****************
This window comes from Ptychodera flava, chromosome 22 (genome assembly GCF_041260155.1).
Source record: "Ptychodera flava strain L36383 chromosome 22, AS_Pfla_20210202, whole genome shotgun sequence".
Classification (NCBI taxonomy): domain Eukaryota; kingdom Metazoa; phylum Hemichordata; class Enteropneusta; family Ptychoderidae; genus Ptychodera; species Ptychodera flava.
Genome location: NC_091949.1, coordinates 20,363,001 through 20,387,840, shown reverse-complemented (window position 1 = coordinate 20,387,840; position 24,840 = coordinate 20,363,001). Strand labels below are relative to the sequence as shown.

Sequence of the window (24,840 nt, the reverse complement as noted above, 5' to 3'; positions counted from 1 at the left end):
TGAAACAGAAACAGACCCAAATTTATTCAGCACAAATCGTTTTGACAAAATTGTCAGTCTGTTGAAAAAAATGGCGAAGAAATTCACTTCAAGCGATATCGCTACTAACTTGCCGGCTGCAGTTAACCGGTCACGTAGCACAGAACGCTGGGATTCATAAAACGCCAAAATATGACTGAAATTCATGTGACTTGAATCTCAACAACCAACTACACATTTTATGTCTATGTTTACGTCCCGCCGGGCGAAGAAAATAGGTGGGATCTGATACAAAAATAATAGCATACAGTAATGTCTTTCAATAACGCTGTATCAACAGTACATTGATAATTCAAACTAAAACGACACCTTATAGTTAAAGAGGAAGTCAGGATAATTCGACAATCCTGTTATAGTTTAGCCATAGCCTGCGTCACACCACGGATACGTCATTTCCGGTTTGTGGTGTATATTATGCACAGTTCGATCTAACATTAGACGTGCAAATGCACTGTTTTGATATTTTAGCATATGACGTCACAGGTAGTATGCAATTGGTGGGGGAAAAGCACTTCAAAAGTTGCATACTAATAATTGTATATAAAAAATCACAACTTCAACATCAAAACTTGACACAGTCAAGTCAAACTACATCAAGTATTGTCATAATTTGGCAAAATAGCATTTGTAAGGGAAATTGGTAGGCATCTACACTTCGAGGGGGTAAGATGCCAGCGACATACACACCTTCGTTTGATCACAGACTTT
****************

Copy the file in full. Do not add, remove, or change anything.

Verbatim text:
This window comes from Ptychodera flava, chromosome 22 (genome assembly GCF_041260155.1).
Source record: "Ptychodera flava strain L36383 chromosome 22, AS_Pfla_20210202, whole genome shotgun sequence".
Classification (NCBI taxonomy): domain Eukaryota; kingdom Metazoa; phylum Hemichordata; class Enteropneusta; family Ptychoderidae; genus Ptychodera; species Ptychodera flava.
Genome location: NC_091949.1, coordinates 20,363,001 through 20,387,840, shown reverse-complemented (window position 1 = coordinate 20,387,840; position 24,840 = coordinate 20,363,001). Strand labels below are relative to the sequence as shown.

Sequence of the window (24,840 nt, the reverse complement as noted above, 5' to 3'; positions counted from 1 at the left end):
TGAAACAGAAACAGACCCAAATTTATTCAGCACAAATCGTTTTGACAAAATTGTCAGTCTGTTGAAAAAAATGGCGAAGAAATTCACTTCAAGCGATATCGCTACTAACTTGCCGGCTGCAGTTAACCGGTCACGTAGCACAGAACGCTGGGATTCATAAAACGCCAAAATATGACTGAAATTCATGTGACTTGAATCTCAACAACCAACTACACATTTTATGTCTATGTTTACGTCCCGCCGGGCGAAGAAAATAGGTGGGATCTGATACAAAAATAATAGCATACAGTAATGTCTTTCAATAACGCTGTATCAACAGTACATTGATAATTCAAACTAAAACGACACCTTATAGTTAAAGAGGAAGTCAGGATAATTCGACAATCCTGTTATAGTTTAGCCATAGCCTGCGTCACACCACGGATACGTCATTTCCGGTTTGTGGTGTATATTATGCACAGTTCGATCTAACATTAGACGTGCAAATGCACTGTTTTGATATTTTAGCATATGACGTCACAGGTAGTATGCAATTGGTGGGGGAAAAGCACTTCAAAAGTTGCATACTAATAATTGTATATAAAAAATCACAACTTCAACATCAAAACTTGACACAGTCAAGTCAAACTACATCAAGTATTGTCATAATTTGGCAAAATAGCATTTGTAAGGGAAATTGGTAGGCATCTACACTTCGAGGGGGTAAGATGCCAGCGACATACACACCTTCGTTTGATCACAGACTTT